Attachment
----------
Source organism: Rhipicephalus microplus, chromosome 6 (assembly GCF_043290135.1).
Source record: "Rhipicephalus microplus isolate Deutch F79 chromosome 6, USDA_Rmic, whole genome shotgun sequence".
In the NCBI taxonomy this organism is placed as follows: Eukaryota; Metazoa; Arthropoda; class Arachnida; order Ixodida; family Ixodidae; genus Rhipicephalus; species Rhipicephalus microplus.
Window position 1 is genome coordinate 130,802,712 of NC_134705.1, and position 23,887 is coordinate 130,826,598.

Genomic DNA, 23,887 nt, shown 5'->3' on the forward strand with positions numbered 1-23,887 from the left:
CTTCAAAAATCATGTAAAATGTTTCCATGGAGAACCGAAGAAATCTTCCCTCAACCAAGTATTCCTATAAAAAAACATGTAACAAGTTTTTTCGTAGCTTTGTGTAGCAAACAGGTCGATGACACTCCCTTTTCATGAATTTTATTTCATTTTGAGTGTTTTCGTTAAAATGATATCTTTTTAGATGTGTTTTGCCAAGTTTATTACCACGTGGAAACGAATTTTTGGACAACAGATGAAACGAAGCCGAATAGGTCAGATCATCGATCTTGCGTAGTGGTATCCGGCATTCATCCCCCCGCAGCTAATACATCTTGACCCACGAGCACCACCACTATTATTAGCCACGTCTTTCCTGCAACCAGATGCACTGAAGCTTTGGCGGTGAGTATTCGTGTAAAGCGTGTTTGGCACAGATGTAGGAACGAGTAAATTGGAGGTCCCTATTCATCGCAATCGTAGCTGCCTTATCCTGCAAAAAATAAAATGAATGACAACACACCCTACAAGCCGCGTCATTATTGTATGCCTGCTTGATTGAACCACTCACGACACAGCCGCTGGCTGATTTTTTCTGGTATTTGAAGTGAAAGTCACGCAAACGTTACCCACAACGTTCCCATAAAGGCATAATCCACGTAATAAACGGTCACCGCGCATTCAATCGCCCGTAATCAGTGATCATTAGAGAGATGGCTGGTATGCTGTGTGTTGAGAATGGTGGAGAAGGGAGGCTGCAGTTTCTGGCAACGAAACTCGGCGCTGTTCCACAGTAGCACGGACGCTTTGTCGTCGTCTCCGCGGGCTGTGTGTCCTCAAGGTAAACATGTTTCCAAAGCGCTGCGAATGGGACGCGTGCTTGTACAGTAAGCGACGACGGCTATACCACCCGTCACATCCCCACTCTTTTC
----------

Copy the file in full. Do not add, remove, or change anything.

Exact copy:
Source organism: Rhipicephalus microplus, chromosome 6 (assembly GCF_043290135.1).
Source record: "Rhipicephalus microplus isolate Deutch F79 chromosome 6, USDA_Rmic, whole genome shotgun sequence".
In the NCBI taxonomy this organism is placed as follows: Eukaryota; Metazoa; Arthropoda; class Arachnida; order Ixodida; family Ixodidae; genus Rhipicephalus; species Rhipicephalus microplus.
Window position 1 is genome coordinate 130,802,712 of NC_134705.1, and position 23,887 is coordinate 130,826,598.

Genomic DNA, 23,887 nt, shown 5'->3' on the forward strand with positions numbered 1-23,887 from the left:
CTTCAAAAATCATGTAAAATGTTTCCATGGAGAACCGAAGAAATCTTCCCTCAACCAAGTATTCCTATAAAAAAACATGTAACAAGTTTTTTCGTAGCTTTGTGTAGCAAACAGGTCGATGACACTCCCTTTTCATGAATTTTATTTCATTTTGAGTGTTTTCGTTAAAATGATATCTTTTTAGATGTGTTTTGCCAAGTTTATTACCACGTGGAAACGAATTTTTGGACAACAGATGAAACGAAGCCGAATAGGTCAGATCATCGATCTTGCGTAGTGGTATCCGGCATTCATCCCCCCGCAGCTAATACATCTTGACCCACGAGCACCACCACTATTATTAGCCACGTCTTTCCTGCAACCAGATGCACTGAAGCTTTGGCGGTGAGTATTCGTGTAAAGCGTGTTTGGCACAGATGTAGGAACGAGTAAATTGGAGGTCCCTATTCATCGCAATCGTAGCTGCCTTATCCTGCAAAAAATAAAATGAATGACAACACACCCTACAAGCCGCGTCATTATTGTATGCCTGCTTGATTGAACCACTCACGACACAGCCGCTGGCTGATTTTTTCTGGTATTTGAAGTGAAAGTCACGCAAACGTTACCCACAACGTTCCCATAAAGGCATAATCCACGTAATAAACGGTCACCGCGCATTCAATCGCCCGTAATCAGTGATCATTAGAGAGATGGCTGGTATGCTGTGTGTTGAGAATGGTGGAGAAGGGAGGCTGCAGTTTCTGGCAACGAAACTCGGCGCTGTTCCACAGTAGCACGGACGCTTTGTCGTCGTCTCCGCGGGCTGTGTGTCCTCAAGGTAAACATGTTTCCAAAGCGCTGCGAATGGGACGCGTGCTTGTACAGTAAGCGACGACGGCTATACCACCCGTCACATCCCCACTCTTTTC